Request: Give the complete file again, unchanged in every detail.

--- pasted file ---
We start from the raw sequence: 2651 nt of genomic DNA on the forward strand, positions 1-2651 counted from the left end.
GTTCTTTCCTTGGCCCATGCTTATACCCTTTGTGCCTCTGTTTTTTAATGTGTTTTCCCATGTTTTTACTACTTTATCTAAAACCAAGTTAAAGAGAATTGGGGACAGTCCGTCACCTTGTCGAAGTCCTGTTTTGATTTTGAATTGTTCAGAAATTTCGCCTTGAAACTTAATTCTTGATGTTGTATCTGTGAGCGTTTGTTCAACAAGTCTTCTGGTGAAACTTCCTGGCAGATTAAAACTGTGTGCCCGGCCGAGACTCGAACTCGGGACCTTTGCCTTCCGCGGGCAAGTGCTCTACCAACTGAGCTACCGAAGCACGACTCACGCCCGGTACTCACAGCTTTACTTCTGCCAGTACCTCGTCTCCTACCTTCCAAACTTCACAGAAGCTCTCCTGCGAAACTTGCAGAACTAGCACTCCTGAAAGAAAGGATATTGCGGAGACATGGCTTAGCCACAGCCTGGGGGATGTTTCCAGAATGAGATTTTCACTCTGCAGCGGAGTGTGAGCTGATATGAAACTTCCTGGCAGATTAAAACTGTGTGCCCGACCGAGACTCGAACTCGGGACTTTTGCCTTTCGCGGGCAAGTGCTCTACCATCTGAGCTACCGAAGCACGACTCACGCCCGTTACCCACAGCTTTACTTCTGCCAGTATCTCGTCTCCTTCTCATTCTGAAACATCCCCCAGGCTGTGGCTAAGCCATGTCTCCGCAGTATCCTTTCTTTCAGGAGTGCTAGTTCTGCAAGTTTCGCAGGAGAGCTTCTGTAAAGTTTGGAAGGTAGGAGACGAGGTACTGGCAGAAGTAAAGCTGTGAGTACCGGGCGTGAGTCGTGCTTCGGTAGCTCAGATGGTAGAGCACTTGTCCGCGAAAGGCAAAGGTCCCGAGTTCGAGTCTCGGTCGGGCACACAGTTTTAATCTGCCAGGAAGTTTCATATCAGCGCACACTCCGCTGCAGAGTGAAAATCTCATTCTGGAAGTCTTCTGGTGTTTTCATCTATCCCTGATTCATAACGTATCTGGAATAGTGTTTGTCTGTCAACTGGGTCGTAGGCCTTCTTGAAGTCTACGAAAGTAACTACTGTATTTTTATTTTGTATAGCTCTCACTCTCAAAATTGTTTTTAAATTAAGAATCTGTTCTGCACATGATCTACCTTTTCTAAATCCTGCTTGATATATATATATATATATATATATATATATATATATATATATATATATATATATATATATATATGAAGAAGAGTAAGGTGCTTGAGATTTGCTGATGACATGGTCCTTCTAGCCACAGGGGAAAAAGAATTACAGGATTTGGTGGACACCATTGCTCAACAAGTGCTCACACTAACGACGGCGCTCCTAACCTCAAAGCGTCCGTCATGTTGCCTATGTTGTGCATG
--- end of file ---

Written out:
We start from the raw sequence: 2651 nt of genomic DNA on the forward strand, positions 1-2651 counted from the left end.
GTTCTTTCCTTGGCCCATGCTTATACCCTTTGTGCCTCTGTTTTTTAATGTGTTTTCCCATGTTTTTACTACTTTATCTAAAACCAAGTTAAAGAGAATTGGGGACAGTCCGTCACCTTGTCGAAGTCCTGTTTTGATTTTGAATTGTTCAGAAATTTCGCCTTGAAACTTAATTCTTGATGTTGTATCTGTGAGCGTTTGTTCAACAAGTCTTCTGGTGAAACTTCCTGGCAGATTAAAACTGTGTGCCCGGCCGAGACTCGAACTCGGGACCTTTGCCTTCCGCGGGCAAGTGCTCTACCAACTGAGCTACCGAAGCACGACTCACGCCCGGTACTCACAGCTTTACTTCTGCCAGTACCTCGTCTCCTACCTTCCAAACTTCACAGAAGCTCTCCTGCGAAACTTGCAGAACTAGCACTCCTGAAAGAAAGGATATTGCGGAGACATGGCTTAGCCACAGCCTGGGGGATGTTTCCAGAATGAGATTTTCACTCTGCAGCGGAGTGTGAGCTGATATGAAACTTCCTGGCAGATTAAAACTGTGTGCCCGACCGAGACTCGAACTCGGGACTTTTGCCTTTCGCGGGCAAGTGCTCTACCATCTGAGCTACCGAAGCACGACTCACGCCCGTTACCCACAGCTTTACTTCTGCCAGTATCTCGTCTCCTTCTCATTCTGAAACATCCCCCAGGCTGTGGCTAAGCCATGTCTCCGCAGTATCCTTTCTTTCAGGAGTGCTAGTTCTGCAAGTTTCGCAGGAGAGCTTCTGTAAAGTTTGGAAGGTAGGAGACGAGGTACTGGCAGAAGTAAAGCTGTGAGTACCGGGCGTGAGTCGTGCTTCGGTAGCTCAGATGGTAGAGCACTTGTCCGCGAAAGGCAAAGGTCCCGAGTTCGAGTCTCGGTCGGGCACACAGTTTTAATCTGCCAGGAAGTTTCATATCAGCGCACACTCCGCTGCAGAGTGAAAATCTCATTCTGGAAGTCTTCTGGTGTTTTCATCTATCCCTGATTCATAACGTATCTGGAATAGTGTTTGTCTGTCAACTGGGTCGTAGGCCTTCTTGAAGTCTACGAAAGTAACTACTGTATTTTTATTTTGTATAGCTCTCACTCTCAAAATTGTTTTTAAATTAAGAATCTGTTCTGCACATGATCTACCTTTTCTAAATCCTGCTTGATATATATATATATATATATATATATATATATATATATATATATATATATATATATATATATATGAAGAAGAGTAAGGTGCTTGAGATTTGCTGATGACATGGTCCTTCTAGCCACAGGGGAAAAAGAATTACAGGATTTGGTGGACACCATTGCTCAACAAGTGCTCACACTAACGACGGCGCTCCTAACCTCAAAGCGTCCGTCATGTTGCCTATGTTGTGCATG